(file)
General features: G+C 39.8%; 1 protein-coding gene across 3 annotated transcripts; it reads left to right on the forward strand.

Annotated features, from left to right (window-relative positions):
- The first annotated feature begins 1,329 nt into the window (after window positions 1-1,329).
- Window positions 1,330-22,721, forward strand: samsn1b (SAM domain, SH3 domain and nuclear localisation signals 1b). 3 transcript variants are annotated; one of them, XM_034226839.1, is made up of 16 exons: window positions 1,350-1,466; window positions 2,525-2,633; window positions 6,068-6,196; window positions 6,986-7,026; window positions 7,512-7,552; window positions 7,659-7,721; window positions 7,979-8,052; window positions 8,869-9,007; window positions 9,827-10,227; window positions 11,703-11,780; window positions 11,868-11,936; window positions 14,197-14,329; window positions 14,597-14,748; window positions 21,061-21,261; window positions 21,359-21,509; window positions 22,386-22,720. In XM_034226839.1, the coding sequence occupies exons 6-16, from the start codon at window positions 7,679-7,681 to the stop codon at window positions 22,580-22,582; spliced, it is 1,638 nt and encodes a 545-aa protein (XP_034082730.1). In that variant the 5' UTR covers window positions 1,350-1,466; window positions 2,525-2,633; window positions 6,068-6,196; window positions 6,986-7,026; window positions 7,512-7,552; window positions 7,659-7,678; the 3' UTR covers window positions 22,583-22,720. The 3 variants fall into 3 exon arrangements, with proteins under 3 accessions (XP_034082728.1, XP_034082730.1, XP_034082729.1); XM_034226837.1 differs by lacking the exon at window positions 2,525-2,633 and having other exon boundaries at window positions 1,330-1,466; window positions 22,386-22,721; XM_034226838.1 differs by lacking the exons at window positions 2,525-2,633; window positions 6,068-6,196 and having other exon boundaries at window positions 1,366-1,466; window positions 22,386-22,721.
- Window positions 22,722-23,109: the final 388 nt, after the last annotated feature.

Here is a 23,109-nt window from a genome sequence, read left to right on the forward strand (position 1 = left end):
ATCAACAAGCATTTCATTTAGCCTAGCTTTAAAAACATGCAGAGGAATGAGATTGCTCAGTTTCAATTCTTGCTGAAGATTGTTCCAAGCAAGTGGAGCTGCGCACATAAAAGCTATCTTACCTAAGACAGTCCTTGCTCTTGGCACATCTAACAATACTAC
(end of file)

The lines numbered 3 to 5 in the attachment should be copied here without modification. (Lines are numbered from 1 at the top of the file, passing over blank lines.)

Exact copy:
- The first annotated feature begins 1,329 nt into the window (after window positions 1-1,329).
- Window positions 1,330-22,721, forward strand: samsn1b (SAM domain, SH3 domain and nuclear localisation signals 1b). 3 transcript variants are annotated; one of them, XM_034226839.1, is made up of 16 exons: window positions 1,350-1,466; window positions 2,525-2,633; window positions 6,068-6,196; window positions 6,986-7,026; window positions 7,512-7,552; window positions 7,659-7,721; window positions 7,979-8,052; window positions 8,869-9,007; window positions 9,827-10,227; window positions 11,703-11,780; window positions 11,868-11,936; window positions 14,197-14,329; window positions 14,597-14,748; window positions 21,061-21,261; window positions 21,359-21,509; window positions 22,386-22,720. In XM_034226839.1, the coding sequence occupies exons 6-16, from the start codon at window positions 7,679-7,681 to the stop codon at window positions 22,580-22,582; spliced, it is 1,638 nt and encodes a 545-aa protein (XP_034082730.1). In that variant the 5' UTR covers window positions 1,350-1,466; window positions 2,525-2,633; window positions 6,068-6,196; window positions 6,986-7,026; window positions 7,512-7,552; window positions 7,659-7,678; the 3' UTR covers window positions 22,583-22,720. The 3 variants fall into 3 exon arrangements, with proteins under 3 accessions (XP_034082728.1, XP_034082730.1, XP_034082729.1); XM_034226837.1 differs by lacking the exon at window positions 2,525-2,633 and having other exon boundaries at window positions 1,330-1,466; window positions 22,386-22,721; XM_034226838.1 differs by lacking the exons at window positions 2,525-2,633; window positions 6,068-6,196 and having other exon boundaries at window positions 1,366-1,466; window positions 22,386-22,721.
- Window positions 22,722-23,109: the final 388 nt, after the last annotated feature.